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George Bleasdale

New war honour for Huyton hero

by Gemma Melling

94-year-old George Bleasdale from Huyton has been awarded France’s highest order of merit, the Legion of Honour for his role in 1944’s D-Day landings.

George was just seventeen and a half when he enlisted in the Royal Navy. After just 10 weeks of training, in February 1943 George was deployed to his post in the Light Coastal Forces, serving on a naval Motor Torpedo Boat (MTB) which patrolled the Channel, protecting the Navy’s flotilla from the German’s heavily armed E-boats.

During D-Day, George and the crew of MTB 710 were tasked with escorting the American Rangers to their landing post at Omaha Beach, an event in military history infamously fraught with challenges and set-backs, and in which heavy casualties were inflicted on the Allied forces.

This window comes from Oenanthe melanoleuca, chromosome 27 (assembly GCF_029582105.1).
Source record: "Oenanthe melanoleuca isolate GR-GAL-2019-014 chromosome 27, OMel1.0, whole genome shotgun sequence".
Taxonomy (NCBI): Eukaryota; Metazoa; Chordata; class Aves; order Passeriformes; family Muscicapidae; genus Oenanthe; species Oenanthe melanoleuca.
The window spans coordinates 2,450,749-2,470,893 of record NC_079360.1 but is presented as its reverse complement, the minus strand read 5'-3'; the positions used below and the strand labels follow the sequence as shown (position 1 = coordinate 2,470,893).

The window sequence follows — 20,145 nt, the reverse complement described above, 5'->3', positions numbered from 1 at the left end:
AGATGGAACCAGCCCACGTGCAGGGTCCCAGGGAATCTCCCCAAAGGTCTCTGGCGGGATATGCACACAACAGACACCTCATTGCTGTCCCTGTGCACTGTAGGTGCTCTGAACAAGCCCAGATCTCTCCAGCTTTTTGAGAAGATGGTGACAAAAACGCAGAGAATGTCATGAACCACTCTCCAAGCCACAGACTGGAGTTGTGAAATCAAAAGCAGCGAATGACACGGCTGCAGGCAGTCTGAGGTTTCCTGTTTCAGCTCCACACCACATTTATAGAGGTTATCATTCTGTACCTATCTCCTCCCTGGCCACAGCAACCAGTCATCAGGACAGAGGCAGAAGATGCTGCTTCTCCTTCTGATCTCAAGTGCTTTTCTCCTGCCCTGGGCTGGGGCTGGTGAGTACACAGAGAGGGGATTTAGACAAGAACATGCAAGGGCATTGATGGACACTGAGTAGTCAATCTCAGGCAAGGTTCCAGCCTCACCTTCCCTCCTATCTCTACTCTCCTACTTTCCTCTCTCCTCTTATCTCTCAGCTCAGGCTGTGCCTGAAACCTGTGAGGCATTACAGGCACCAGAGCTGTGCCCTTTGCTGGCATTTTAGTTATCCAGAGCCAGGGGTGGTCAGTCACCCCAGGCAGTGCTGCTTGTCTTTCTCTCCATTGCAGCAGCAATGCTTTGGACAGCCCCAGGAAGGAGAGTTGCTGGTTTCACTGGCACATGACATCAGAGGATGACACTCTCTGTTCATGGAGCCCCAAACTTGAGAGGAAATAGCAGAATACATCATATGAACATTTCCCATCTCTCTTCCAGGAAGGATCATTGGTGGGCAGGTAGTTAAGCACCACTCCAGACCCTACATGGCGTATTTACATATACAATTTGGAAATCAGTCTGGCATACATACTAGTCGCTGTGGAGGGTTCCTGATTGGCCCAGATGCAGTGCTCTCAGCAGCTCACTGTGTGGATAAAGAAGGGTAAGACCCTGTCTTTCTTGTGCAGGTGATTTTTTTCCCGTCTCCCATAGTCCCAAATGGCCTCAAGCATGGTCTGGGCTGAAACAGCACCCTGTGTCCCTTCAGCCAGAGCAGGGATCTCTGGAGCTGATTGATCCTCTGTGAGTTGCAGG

George continued his naval career until 1946, even after his boat collided with a mine leading to the loss of 17 lives. George was one of 14 survivors and one of only 6 of the crew to escape without any injuries.

On the 70th Anniversary of D-Day, in June 2014 the French President announced that the Legion of Honour would be awarded to all British Veterans who fought for the liberation of France during the Second World War.

George, who is partially sighted, was notified of his eligibility and assisted with his application for the insignia by his community support worker from the charity organisation Blind Veterans UK.